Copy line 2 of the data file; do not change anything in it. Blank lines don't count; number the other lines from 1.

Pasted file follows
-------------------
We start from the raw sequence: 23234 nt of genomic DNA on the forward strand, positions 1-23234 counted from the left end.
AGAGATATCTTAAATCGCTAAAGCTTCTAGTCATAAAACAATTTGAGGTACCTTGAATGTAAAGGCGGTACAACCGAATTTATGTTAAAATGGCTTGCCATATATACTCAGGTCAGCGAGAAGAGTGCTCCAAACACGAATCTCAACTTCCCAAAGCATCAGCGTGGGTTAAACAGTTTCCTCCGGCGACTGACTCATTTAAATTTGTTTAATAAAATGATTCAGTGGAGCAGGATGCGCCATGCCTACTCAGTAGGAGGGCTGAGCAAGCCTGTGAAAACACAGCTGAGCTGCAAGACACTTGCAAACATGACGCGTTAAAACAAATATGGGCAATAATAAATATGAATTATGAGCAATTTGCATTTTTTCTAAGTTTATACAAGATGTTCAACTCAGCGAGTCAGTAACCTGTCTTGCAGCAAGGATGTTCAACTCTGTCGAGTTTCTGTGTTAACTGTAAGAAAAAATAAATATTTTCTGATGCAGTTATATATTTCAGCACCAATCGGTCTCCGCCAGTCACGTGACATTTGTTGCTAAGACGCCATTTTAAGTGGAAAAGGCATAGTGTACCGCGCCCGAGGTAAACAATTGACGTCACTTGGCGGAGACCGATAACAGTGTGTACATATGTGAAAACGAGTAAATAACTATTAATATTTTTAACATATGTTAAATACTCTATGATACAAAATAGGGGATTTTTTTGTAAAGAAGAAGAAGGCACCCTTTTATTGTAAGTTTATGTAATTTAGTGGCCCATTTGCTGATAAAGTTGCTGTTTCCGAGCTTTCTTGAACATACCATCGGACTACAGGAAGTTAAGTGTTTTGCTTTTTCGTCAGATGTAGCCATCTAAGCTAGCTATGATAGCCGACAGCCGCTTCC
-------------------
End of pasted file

AGAGATATCTTAAATCGCTAAAGCTTCTAGTCATAAAACAATTTGAGGTACCTTGAATGTAAAGGCGGTACAACCGAATTTATGTTAAAATGGCTTGCCATATATACTCAGGTCAGCGAGAAGAGTGCTCCAAACACGAATCTCAACTTCCCAAAGCATCAGCGTGGGTTAAACAGTTTCCTCCGGCGACTGACTCATTTAAATTTGTTTAATAAAATGATTCAGTGGAGCAGGATGCGCCATGCCTACTCAGTAGGAGGGCTGAGCAAGCCTGTGAAAACACAGCTGAGCTGCAAGACACTTGCAAACATGACGCGTTAAAACAAATATGGGCAATAATAAATATGAATTATGAGCAATTTGCATTTTTTCTAAGTTTATACAAGATGTTCAACTCAGCGAGTCAGTAACCTGTCTTGCAGCAAGGATGTTCAACTCTGTCGAGTTTCTGTGTTAACTGTAAGAAAAAATAAATATTTTCTGATGCAGTTATATATTTCAGCACCAATCGGTCTCCGCCAGTCACGTGACATTTGTTGCTAAGACGCCATTTTAAGTGGAAAAGGCATAGTGTACCGCGCCCGAGGTAAACAATTGACGTCACTTGGCGGAGACCGATAACAGTGTGTACATATGTGAAAACGAGTAAATAACTATTAATATTTTTAACATATGTTAAATACTCTATGATACAAAATAGGGGATTTTTTTGTAAAGAAGAAGAAGGCACCCTTTTATTGTAAGTTTATGTAATTTAGTGGCCCATTTGCTGATAAAGTTGCTGTTTCCGAGCTTTCTTGAACATACCATCGGACTACAGGAAGTTAAGTGTTTTGCTTTTTCGTCAGATGTAGCCATCTAAGCTAGCTATGATAGCCGACAGCCGCTTCC